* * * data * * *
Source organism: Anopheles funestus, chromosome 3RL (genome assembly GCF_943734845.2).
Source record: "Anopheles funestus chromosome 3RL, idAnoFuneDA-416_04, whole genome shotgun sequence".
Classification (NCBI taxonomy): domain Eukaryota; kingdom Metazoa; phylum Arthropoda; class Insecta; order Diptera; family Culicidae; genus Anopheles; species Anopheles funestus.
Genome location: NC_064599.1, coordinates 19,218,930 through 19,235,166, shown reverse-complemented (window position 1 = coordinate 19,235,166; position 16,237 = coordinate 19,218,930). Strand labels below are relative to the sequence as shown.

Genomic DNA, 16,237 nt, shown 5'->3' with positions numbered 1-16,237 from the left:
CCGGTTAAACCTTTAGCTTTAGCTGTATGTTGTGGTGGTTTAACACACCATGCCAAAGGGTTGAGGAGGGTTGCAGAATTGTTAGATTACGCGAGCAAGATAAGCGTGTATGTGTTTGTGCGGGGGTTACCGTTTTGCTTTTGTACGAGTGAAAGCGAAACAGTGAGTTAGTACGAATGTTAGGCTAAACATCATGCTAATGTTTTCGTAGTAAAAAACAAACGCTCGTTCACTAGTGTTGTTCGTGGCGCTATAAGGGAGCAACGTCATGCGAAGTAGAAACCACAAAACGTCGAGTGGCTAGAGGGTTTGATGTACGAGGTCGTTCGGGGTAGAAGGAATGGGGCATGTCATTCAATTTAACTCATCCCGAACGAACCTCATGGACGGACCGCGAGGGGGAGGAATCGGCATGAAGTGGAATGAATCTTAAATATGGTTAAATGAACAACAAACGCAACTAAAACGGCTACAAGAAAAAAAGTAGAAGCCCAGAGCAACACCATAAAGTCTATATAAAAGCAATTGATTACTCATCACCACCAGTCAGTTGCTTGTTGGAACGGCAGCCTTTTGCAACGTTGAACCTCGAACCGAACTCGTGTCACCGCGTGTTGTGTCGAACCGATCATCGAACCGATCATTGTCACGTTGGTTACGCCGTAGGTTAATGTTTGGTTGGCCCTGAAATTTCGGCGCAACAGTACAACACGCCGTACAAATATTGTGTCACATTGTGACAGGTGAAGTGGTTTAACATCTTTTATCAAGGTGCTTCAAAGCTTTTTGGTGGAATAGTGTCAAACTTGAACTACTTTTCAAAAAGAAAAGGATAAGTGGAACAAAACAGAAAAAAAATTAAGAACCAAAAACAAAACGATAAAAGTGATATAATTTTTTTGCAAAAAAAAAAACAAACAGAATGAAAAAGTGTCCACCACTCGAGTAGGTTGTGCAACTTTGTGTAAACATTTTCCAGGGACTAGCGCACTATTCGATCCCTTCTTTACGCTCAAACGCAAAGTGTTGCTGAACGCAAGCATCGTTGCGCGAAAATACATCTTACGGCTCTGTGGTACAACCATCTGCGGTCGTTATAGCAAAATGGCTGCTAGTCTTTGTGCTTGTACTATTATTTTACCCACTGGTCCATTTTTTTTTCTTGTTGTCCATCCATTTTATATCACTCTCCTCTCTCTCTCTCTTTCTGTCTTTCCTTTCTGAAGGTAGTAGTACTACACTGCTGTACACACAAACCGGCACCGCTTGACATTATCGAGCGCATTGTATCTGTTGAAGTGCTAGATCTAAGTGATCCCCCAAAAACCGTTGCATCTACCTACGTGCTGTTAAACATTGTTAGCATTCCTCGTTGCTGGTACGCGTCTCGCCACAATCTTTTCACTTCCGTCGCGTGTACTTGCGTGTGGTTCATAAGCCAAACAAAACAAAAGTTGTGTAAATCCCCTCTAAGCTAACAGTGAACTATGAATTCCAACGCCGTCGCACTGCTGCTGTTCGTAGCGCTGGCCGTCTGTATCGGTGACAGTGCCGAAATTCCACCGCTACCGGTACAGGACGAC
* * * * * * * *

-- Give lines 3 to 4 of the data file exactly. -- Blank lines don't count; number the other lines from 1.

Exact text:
Classification (NCBI taxonomy): domain Eukaryota; kingdom Metazoa; phylum Arthropoda; class Insecta; order Diptera; family Culicidae; genus Anopheles; species Anopheles funestus.
Genome location: NC_064599.1, coordinates 19,218,930 through 19,235,166, shown reverse-complemented (window position 1 = coordinate 19,235,166; position 16,237 = coordinate 19,218,930). Strand labels below are relative to the sequence as shown.